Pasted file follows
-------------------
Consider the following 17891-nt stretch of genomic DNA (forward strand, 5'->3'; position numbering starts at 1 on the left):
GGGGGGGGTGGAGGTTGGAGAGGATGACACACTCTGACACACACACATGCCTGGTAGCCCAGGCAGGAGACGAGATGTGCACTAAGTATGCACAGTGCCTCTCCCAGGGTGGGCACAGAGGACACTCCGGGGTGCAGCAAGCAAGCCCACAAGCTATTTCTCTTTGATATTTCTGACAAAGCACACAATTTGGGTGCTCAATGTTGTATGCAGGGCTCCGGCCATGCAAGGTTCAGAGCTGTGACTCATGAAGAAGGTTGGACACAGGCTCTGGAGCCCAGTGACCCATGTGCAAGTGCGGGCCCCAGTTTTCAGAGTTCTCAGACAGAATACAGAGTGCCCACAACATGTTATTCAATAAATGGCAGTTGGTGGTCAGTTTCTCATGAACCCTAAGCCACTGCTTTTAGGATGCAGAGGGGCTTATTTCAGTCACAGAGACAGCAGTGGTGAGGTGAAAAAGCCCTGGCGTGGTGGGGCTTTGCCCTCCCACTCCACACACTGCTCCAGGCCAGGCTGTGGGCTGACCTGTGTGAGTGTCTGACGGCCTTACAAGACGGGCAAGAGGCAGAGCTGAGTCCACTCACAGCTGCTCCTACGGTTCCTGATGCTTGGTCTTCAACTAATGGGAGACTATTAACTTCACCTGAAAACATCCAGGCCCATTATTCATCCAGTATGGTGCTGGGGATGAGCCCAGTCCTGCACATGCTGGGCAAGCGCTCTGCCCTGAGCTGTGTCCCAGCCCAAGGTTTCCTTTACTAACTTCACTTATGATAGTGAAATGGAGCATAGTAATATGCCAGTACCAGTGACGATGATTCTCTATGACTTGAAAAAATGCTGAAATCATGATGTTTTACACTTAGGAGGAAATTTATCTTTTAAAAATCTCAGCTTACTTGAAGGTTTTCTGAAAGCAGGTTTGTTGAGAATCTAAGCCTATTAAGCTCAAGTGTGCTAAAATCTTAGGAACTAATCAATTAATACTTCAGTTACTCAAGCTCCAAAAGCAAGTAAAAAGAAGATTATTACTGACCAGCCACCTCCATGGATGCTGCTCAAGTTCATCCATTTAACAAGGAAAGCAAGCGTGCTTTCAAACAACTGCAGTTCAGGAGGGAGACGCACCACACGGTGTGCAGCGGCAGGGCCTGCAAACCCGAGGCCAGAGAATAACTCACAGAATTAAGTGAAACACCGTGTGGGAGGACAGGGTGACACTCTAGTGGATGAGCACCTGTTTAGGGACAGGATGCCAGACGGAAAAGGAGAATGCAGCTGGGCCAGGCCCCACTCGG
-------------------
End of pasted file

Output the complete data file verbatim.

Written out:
Consider the following 17891-nt stretch of genomic DNA (forward strand, 5'->3'; position numbering starts at 1 on the left):
GGGGGGGGTGGAGGTTGGAGAGGATGACACACTCTGACACACACACATGCCTGGTAGCCCAGGCAGGAGACGAGATGTGCACTAAGTATGCACAGTGCCTCTCCCAGGGTGGGCACAGAGGACACTCCGGGGTGCAGCAAGCAAGCCCACAAGCTATTTCTCTTTGATATTTCTGACAAAGCACACAATTTGGGTGCTCAATGTTGTATGCAGGGCTCCGGCCATGCAAGGTTCAGAGCTGTGACTCATGAAGAAGGTTGGACACAGGCTCTGGAGCCCAGTGACCCATGTGCAAGTGCGGGCCCCAGTTTTCAGAGTTCTCAGACAGAATACAGAGTGCCCACAACATGTTATTCAATAAATGGCAGTTGGTGGTCAGTTTCTCATGAACCCTAAGCCACTGCTTTTAGGATGCAGAGGGGCTTATTTCAGTCACAGAGACAGCAGTGGTGAGGTGAAAAAGCCCTGGCGTGGTGGGGCTTTGCCCTCCCACTCCACACACTGCTCCAGGCCAGGCTGTGGGCTGACCTGTGTGAGTGTCTGACGGCCTTACAAGACGGGCAAGAGGCAGAGCTGAGTCCACTCACAGCTGCTCCTACGGTTCCTGATGCTTGGTCTTCAACTAATGGGAGACTATTAACTTCACCTGAAAACATCCAGGCCCATTATTCATCCAGTATGGTGCTGGGGATGAGCCCAGTCCTGCACATGCTGGGCAAGCGCTCTGCCCTGAGCTGTGTCCCAGCCCAAGGTTTCCTTTACTAACTTCACTTATGATAGTGAAATGGAGCATAGTAATATGCCAGTACCAGTGACGATGATTCTCTATGACTTGAAAAAATGCTGAAATCATGATGTTTTACACTTAGGAGGAAATTTATCTTTTAAAAATCTCAGCTTACTTGAAGGTTTTCTGAAAGCAGGTTTGTTGAGAATCTAAGCCTATTAAGCTCAAGTGTGCTAAAATCTTAGGAACTAATCAATTAATACTTCAGTTACTCAAGCTCCAAAAGCAAGTAAAAAGAAGATTATTACTGACCAGCCACCTCCATGGATGCTGCTCAAGTTCATCCATTTAACAAGGAAAGCAAGCGTGCTTTCAAACAACTGCAGTTCAGGAGGGAGACGCACCACACGGTGTGCAGCGGCAGGGCCTGCAAACCCGAGGCCAGAGAATAACTCACAGAATTAAGTGAAACACCGTGTGGGAGGACAGGGTGACACTCTAGTGGATGAGCACCTGTTTAGGGACAGGATGCCAGACGGAAAAGGAGAATGCAGCTGGGCCAGGCCCCACTCGG